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Screening Solutions
Problem Two

Problem Two

Our neighbour’s extension/adjacent property is too imposing or has distant windows which overlook.

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If the issue is primarily the unsightly nature and imposition, then a mixed planting of upright evergreen and deciduous trees, as described for Problem #1, can be an attractive solution. Alternatively, a single large evergreen specimen can break up the space and divert the eye.

For larger spaces try Pinus nigra ssp. nigra, Pinus wallichiana or one of the many ornamental Cedars (see link at left).

For medium spaces try Magnolia grandiflora ‘Gallisonniere’ or ‘Goliath’, or for more expansive screening, try planting a row of repeating screening evergreens with a selection of deciduous trees in front for contrast and seasonal interest.

For smaller spaces try evergreens which can be pruned to keep in check, such as Prunus lusitanica, Prunus lusitanica ‘Myrtifolia’, Ligustrum lucidum ‘Excelsum Superbum’, Photinia x fraserii ‘Red Robin’ or Ilex ‘Nellie R. Stevens’. For something a bit more unusual, you might try the highly fragrant try Osmanthus x fortunei, or Camellia japonica in a tree form.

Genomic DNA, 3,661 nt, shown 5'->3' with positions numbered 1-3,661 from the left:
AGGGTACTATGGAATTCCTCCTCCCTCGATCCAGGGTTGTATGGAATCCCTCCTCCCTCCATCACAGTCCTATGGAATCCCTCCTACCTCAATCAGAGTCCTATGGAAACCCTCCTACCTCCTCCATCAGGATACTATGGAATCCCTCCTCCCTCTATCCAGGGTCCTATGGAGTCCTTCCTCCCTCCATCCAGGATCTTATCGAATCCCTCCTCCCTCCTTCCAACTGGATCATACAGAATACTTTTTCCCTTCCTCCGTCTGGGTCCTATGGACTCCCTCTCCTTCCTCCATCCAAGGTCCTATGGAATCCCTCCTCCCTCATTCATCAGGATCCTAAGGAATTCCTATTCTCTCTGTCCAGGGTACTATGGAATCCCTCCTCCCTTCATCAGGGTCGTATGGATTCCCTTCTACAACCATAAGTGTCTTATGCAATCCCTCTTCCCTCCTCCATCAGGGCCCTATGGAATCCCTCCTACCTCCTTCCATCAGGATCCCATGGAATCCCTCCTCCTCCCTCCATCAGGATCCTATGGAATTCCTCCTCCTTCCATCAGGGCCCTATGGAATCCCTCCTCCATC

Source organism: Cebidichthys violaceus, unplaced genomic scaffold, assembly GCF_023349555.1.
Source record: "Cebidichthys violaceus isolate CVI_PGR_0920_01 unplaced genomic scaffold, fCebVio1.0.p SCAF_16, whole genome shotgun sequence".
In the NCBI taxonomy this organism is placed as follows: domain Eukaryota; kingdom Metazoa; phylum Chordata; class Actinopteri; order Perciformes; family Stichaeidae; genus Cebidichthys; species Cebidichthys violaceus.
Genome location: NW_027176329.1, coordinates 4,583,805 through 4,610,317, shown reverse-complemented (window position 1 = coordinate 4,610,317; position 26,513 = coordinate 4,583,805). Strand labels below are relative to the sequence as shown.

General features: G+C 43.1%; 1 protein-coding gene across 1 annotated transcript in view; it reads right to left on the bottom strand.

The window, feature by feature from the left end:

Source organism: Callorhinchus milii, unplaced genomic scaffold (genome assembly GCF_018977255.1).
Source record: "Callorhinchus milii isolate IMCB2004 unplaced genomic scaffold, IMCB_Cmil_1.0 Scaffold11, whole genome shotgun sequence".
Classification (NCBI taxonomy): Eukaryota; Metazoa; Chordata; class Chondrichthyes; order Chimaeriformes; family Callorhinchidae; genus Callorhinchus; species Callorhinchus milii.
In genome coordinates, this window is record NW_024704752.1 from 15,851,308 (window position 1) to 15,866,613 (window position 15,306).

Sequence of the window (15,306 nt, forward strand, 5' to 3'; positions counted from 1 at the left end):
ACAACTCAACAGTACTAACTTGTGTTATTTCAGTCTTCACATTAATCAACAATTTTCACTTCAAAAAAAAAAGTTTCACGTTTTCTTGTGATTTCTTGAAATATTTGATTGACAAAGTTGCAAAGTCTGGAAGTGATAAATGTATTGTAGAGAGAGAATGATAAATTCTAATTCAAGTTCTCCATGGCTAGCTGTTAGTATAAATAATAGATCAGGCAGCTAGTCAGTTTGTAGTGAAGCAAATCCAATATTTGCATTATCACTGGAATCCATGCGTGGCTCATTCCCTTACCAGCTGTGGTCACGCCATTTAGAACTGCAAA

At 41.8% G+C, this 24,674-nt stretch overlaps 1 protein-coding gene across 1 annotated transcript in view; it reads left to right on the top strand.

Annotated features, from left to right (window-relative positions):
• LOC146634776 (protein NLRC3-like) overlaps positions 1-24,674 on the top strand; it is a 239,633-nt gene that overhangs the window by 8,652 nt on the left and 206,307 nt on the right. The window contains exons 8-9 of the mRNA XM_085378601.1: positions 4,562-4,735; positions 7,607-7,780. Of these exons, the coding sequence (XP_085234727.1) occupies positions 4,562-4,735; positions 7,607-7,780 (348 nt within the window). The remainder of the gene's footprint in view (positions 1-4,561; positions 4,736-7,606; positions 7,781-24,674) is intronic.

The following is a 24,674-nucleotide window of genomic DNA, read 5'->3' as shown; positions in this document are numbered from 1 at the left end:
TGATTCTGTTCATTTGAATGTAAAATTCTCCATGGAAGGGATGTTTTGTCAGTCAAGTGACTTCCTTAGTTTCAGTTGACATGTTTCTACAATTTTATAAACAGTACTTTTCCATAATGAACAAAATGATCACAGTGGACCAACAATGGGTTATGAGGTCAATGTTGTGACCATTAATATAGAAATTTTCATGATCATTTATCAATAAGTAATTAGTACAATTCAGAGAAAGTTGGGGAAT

Alternatively, densely branching deciduous trees such as Prunus cerasifera ‘Nigra’, Carpinus betulus ‘Fastigiata’, Acer platanoides ‘Globosum’, or Pyrus x calleryana ‘Chanticleer’ can also be effective at breaking up a blank wall whilst still providing seasonal interest. Choose foliage colours which complement or contrast the brickwork and suddenly the offending wall becomes a canvas. For example, dark green foliage contrasts beautifully with orange brick, and red, purple, and jade tones are stunning against gray masonry. White stemmed birch are exquisite against very dark timber or brick.

If there is a definite year-round privacy issue, such as a window (or windows) with an outlook directly into the bedroom, kitchen, etc. then see solutions for Problem #1 or #3, or #4.